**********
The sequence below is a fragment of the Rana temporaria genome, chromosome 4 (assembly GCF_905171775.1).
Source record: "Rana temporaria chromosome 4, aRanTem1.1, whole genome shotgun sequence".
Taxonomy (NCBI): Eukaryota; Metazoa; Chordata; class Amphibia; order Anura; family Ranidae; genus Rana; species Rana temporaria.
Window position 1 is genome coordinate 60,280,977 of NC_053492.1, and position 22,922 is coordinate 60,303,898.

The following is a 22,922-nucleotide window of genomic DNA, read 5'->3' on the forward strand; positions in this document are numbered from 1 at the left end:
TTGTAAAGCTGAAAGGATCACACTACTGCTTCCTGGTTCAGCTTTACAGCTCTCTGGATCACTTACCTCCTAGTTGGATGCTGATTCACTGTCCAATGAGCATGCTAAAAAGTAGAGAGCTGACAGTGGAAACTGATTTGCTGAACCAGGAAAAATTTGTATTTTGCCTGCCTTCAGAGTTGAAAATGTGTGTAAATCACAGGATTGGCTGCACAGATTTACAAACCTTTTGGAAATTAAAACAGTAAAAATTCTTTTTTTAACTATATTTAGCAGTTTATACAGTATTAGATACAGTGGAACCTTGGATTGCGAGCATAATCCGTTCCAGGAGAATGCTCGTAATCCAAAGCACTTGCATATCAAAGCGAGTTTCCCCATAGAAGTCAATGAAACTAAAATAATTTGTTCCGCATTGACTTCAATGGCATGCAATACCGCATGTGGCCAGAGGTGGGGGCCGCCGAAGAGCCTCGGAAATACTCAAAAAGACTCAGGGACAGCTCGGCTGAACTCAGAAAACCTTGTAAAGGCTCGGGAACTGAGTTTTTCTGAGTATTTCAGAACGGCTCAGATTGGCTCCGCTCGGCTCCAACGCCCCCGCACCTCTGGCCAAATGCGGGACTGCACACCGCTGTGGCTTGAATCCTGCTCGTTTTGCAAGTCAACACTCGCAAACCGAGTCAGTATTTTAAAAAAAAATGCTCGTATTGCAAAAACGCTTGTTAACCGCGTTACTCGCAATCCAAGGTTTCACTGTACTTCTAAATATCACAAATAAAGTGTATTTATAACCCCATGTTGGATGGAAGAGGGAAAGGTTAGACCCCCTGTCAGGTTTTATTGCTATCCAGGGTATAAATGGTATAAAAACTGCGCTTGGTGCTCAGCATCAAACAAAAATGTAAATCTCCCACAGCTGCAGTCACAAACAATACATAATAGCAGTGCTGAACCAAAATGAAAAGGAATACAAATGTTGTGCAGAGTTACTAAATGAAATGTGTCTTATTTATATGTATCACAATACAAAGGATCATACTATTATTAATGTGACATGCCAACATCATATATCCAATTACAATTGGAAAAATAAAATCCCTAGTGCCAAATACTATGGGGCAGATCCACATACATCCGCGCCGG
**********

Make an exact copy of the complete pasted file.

The sequence below is a fragment of the Rana temporaria genome, chromosome 4 (assembly GCF_905171775.1).
Source record: "Rana temporaria chromosome 4, aRanTem1.1, whole genome shotgun sequence".
Taxonomy (NCBI): Eukaryota; Metazoa; Chordata; class Amphibia; order Anura; family Ranidae; genus Rana; species Rana temporaria.
Window position 1 is genome coordinate 60,280,977 of NC_053492.1, and position 22,922 is coordinate 60,303,898.

The following is a 22,922-nucleotide window of genomic DNA, read 5'->3' on the forward strand; positions in this document are numbered from 1 at the left end:
TTGTAAAGCTGAAAGGATCACACTACTGCTTCCTGGTTCAGCTTTACAGCTCTCTGGATCACTTACCTCCTAGTTGGATGCTGATTCACTGTCCAATGAGCATGCTAAAAAGTAGAGAGCTGACAGTGGAAACTGATTTGCTGAACCAGGAAAAATTTGTATTTTGCCTGCCTTCAGAGTTGAAAATGTGTGTAAATCACAGGATTGGCTGCACAGATTTACAAACCTTTTGGAAATTAAAACAGTAAAAATTCTTTTTTTAACTATATTTAGCAGTTTATACAGTATTAGATACAGTGGAACCTTGGATTGCGAGCATAATCCGTTCCAGGAGAATGCTCGTAATCCAAAGCACTTGCATATCAAAGCGAGTTTCCCCATAGAAGTCAATGAAACTAAAATAATTTGTTCCGCATTGACTTCAATGGCATGCAATACCGCATGTGGCCAGAGGTGGGGGCCGCCGAAGAGCCTCGGAAATACTCAAAAAGACTCAGGGACAGCTCGGCTGAACTCAGAAAACCTTGTAAAGGCTCGGGAACTGAGTTTTTCTGAGTATTTCAGAACGGCTCAGATTGGCTCCGCTCGGCTCCAACGCCCCCGCACCTCTGGCCAAATGCGGGACTGCACACCGCTGTGGCTTGAATCCTGCTCGTTTTGCAAGTCAACACTCGCAAACCGAGTCAGTATTTTAAAAAAAAATGCTCGTATTGCAAAAACGCTTGTTAACCGCGTTACTCGCAATCCAAGGTTTCACTGTACTTCTAAATATCACAAATAAAGTGTATTTATAACCCCATGTTGGATGGAAGAGGGAAAGGTTAGACCCCCTGTCAGGTTTTATTGCTATCCAGGGTATAAATGGTATAAAAACTGCGCTTGGTGCTCAGCATCAAACAAAAATGTAAATCTCCCACAGCTGCAGTCACAAACAATACATAATAGCAGTGCTGAACCAAAATGAAAAGGAATACAAATGTTGTGCAGAGTTACTAAATGAAATGTGTCTTATTTATATGTATCACAATACAAAGGATCATACTATTATTAATGTGACATGCCAACATCATATATCCAATTACAATTGGAAAAATAAAATCCCTAGTGCCAAATACTATGGGGCAGATCCACATACATCCGCGCCGG